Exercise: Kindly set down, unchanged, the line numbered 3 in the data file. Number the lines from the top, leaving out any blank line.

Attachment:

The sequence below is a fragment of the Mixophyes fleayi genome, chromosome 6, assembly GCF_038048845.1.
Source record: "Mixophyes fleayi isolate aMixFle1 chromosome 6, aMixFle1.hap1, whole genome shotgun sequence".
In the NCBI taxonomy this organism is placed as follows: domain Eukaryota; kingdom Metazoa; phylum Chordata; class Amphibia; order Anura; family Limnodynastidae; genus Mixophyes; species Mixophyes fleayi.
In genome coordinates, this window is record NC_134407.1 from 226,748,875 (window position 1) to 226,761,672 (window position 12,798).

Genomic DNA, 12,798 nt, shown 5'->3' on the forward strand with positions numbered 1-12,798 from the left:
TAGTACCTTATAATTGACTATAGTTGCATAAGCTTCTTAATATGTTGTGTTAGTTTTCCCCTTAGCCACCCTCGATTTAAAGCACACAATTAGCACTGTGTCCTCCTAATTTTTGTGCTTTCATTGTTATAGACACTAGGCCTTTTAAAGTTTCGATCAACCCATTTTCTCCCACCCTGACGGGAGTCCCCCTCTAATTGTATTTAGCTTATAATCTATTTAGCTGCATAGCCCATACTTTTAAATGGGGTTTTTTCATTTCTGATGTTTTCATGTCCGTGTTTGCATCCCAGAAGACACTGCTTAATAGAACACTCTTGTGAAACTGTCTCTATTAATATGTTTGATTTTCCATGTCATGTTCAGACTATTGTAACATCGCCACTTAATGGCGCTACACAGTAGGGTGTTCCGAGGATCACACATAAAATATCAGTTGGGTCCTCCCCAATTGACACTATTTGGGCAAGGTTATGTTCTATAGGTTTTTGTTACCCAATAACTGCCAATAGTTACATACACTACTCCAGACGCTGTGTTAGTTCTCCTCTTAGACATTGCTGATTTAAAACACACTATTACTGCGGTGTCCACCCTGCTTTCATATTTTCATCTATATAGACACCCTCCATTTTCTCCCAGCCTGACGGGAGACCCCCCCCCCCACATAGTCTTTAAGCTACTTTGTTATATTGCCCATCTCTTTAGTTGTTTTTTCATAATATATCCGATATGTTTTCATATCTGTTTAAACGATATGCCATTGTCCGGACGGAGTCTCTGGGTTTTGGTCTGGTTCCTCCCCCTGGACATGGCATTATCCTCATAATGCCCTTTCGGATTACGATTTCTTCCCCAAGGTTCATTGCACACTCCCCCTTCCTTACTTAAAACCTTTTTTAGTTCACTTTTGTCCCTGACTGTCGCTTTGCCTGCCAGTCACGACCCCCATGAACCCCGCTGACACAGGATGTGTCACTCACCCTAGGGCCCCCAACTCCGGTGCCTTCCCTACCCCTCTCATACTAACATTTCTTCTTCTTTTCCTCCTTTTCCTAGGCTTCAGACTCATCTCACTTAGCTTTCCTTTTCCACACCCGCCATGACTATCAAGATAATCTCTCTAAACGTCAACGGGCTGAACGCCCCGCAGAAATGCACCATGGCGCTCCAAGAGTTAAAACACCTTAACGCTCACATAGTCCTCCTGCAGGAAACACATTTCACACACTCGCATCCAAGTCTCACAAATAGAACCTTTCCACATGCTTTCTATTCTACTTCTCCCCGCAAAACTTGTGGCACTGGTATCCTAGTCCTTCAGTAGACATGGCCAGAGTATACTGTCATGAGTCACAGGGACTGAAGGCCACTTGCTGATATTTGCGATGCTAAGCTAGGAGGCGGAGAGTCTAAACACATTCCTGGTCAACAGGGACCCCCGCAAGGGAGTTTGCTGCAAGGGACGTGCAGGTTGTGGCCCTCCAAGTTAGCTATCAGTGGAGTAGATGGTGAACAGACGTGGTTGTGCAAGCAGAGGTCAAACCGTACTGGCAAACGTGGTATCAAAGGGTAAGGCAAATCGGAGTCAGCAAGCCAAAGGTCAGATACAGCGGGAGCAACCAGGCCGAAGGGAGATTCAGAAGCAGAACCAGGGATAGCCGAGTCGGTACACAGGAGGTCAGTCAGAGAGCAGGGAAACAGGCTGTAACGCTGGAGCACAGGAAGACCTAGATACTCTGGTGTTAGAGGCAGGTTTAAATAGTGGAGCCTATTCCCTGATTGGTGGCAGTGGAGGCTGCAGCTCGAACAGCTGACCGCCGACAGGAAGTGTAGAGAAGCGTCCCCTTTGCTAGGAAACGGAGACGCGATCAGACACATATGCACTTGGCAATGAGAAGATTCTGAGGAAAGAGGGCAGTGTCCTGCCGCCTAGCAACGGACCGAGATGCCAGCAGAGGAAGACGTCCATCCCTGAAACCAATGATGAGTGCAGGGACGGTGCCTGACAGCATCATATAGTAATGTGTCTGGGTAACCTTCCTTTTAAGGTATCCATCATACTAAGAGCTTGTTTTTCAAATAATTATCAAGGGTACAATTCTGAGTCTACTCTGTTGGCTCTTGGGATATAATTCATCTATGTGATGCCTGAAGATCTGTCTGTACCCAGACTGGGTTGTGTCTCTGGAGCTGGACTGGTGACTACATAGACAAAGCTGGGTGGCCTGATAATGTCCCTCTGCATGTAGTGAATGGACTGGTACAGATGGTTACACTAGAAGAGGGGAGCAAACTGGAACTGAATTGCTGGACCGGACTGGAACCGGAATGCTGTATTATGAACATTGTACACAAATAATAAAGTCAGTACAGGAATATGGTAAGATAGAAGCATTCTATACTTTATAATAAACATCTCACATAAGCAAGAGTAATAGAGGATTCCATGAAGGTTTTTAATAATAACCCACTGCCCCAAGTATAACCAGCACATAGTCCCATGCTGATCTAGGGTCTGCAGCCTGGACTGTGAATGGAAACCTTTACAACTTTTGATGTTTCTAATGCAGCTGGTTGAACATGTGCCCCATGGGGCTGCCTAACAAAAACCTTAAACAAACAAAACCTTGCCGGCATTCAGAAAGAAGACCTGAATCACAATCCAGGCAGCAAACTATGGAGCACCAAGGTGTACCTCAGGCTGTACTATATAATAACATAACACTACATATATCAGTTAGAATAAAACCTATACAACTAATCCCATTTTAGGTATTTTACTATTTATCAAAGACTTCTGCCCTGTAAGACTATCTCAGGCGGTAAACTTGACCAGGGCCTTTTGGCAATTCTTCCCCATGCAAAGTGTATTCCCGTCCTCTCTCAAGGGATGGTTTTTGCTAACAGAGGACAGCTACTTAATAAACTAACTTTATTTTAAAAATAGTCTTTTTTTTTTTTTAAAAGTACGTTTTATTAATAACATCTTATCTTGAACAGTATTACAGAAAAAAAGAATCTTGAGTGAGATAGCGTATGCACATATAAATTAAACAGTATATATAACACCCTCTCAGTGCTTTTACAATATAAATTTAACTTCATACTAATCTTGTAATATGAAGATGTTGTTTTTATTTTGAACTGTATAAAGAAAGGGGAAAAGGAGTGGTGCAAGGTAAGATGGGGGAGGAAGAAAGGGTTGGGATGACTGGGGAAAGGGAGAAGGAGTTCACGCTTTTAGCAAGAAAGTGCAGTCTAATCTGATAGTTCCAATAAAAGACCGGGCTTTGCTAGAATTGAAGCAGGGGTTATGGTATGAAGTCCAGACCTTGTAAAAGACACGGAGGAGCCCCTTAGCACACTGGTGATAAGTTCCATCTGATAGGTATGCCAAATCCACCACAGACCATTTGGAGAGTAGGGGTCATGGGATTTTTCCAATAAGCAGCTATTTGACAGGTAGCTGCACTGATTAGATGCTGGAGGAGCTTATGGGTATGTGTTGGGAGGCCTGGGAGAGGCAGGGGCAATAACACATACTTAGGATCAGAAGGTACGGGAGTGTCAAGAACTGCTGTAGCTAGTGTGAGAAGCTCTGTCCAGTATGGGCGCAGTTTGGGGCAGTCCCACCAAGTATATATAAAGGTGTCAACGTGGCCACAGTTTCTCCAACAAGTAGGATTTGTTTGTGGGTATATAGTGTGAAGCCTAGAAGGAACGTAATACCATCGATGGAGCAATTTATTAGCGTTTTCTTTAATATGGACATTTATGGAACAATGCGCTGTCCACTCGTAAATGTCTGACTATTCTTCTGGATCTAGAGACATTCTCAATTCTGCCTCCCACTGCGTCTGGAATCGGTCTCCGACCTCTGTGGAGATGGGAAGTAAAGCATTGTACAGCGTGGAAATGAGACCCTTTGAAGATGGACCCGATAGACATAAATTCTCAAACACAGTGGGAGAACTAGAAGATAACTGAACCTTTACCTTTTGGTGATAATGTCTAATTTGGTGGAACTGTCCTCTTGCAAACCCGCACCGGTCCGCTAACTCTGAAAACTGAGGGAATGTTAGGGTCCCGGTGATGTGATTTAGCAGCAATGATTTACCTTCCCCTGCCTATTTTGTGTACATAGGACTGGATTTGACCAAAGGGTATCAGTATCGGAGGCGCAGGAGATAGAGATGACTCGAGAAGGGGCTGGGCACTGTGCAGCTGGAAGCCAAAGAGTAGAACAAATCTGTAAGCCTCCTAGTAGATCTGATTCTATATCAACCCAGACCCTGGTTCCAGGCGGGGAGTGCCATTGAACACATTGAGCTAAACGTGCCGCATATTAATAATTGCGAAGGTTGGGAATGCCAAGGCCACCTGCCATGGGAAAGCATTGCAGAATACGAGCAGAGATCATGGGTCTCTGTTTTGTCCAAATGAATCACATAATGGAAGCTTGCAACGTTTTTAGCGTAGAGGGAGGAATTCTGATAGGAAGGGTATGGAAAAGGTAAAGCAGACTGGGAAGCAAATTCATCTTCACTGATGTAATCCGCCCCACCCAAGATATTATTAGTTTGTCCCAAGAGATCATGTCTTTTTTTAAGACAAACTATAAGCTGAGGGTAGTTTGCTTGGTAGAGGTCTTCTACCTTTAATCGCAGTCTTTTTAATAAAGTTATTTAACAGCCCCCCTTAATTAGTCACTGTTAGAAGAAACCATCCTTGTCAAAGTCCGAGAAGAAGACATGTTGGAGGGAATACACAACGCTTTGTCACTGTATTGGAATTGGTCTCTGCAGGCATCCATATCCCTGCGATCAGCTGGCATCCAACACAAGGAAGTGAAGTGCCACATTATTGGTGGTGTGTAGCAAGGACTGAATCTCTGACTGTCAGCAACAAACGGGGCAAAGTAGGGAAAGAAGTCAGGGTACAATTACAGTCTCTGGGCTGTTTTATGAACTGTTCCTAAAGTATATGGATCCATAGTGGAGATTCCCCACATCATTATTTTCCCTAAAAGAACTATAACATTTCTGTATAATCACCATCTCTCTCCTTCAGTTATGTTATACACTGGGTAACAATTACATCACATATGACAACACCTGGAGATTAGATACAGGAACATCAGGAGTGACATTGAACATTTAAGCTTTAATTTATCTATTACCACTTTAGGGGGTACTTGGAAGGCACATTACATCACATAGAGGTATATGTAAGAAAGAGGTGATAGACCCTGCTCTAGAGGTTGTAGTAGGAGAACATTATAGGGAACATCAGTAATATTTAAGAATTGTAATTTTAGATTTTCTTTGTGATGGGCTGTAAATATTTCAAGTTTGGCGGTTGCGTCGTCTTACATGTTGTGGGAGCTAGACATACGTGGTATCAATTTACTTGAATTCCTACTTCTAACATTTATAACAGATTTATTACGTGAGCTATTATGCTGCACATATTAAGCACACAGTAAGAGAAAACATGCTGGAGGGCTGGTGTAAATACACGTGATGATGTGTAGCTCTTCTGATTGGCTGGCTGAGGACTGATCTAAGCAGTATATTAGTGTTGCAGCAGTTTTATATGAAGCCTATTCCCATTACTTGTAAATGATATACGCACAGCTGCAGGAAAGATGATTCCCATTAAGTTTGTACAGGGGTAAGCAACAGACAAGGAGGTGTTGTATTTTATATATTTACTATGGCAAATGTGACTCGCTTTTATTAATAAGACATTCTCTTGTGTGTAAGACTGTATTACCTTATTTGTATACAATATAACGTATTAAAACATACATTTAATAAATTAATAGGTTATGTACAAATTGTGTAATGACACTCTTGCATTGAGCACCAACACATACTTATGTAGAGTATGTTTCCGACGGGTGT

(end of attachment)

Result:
In the NCBI taxonomy this organism is placed as follows: domain Eukaryota; kingdom Metazoa; phylum Chordata; class Amphibia; order Anura; family Limnodynastidae; genus Mixophyes; species Mixophyes fleayi.